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There are many, many emotions and each have subtle differences, one from another. The SM-201 wikipedia staff has tried to organize these emotions based on the "W. Parrot Model of Emotions" with Primary, Secondary and Tertiary Emotions.

By visiting each of the Primary Emotion pages, you will discover all of the Tertiary Emotions connected with the Primary Emotion
Primary emotions Secondary emotions
Anger DisgustEnvyExasperationIrritationRageTorment
Fear HorrorNervousness
Joy ContentmentEnthrallmentPrideOptimismReliefZest
Love AffectionDesireLoveSexual desire
Sadness DisappointmentNeglectSadnessShameSufferingSympathy
Surprise Surprise

Primary emotion: Love

Affection   adoration, attraction, caring, compassion, fondness, liking, sentimentality, tenderness
Lust/Sexual desire   arousal, desire, infatuation, lust, passion
Desire   desire, longing


Compassion (from Latin: "co-suffering") is a virtue —one in which the emotional capacities of empathy and sympathy (for the suffering of others) are regarded as a part of love itself, and a cornerstone of greater social interconnectedness and humanism —foundational to the highest principles in philosophy, society, and personhood.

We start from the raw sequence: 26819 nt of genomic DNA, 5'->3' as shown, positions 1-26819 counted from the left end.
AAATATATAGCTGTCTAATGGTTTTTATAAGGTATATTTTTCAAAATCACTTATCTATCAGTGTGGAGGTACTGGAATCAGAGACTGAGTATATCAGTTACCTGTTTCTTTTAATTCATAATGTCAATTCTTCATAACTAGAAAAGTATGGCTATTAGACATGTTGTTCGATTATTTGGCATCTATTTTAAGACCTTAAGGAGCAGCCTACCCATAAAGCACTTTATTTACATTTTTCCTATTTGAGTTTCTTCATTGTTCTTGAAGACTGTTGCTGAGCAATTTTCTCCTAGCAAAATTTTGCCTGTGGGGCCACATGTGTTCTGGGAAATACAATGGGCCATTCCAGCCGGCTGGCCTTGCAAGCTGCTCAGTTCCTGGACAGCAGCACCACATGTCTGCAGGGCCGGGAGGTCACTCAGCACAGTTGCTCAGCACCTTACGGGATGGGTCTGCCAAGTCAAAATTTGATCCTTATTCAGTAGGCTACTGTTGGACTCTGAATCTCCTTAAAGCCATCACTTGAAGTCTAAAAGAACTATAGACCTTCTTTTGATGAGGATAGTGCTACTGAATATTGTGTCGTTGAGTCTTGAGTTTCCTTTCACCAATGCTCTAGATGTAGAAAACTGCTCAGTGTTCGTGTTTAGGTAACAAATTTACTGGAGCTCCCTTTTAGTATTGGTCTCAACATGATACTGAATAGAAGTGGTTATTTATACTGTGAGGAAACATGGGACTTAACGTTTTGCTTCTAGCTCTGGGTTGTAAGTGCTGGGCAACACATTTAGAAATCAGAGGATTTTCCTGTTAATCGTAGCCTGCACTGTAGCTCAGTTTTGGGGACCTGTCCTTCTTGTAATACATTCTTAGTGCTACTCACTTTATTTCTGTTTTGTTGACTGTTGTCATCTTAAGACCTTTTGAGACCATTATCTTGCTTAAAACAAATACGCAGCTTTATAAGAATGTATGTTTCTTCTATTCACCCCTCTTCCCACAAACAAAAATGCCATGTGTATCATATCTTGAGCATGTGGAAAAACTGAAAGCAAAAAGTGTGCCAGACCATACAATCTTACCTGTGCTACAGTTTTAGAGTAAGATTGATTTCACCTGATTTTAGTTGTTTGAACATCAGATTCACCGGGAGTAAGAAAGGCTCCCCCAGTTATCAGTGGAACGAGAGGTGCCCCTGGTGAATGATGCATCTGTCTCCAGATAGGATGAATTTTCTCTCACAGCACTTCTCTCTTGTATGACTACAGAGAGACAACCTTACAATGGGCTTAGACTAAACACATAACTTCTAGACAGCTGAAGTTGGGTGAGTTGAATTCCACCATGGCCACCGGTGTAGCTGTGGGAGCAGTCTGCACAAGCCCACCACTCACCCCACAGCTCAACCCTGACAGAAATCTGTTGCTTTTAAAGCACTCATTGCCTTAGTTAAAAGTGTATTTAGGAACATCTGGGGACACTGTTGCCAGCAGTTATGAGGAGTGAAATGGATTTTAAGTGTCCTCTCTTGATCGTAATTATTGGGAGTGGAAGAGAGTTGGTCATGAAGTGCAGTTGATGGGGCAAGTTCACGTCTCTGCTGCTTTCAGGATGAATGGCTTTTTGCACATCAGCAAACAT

There is an aspect of compassion which regards a quantitative dimension, such that individual's compassion is often given a property of "depth," "vigour," or "passion." More vigorous than empathy, the feeling commonly gives rise to an active desire to alleviate another's suffering. It is often, though not inevitably, the key component in what manifests in the social context as altruism. In ethical terms, the various expressions down the ages of the so-called Golden Rule embody by implication the principle of compassion: Do to others what you would have them do to you.

Ranked a great virtue in numerous philosophies, compassion is considered in all the major religious traditions as among the greatest of virtues.

  • More information is available at [ Wikipedia:Compassion ] on the following topics, descriptions and uses
1 Religious and spiritual views
1.1 Christianity
1.2 Buddhism
1.3 Jainism
1.4 Judaism
1.5 Islam


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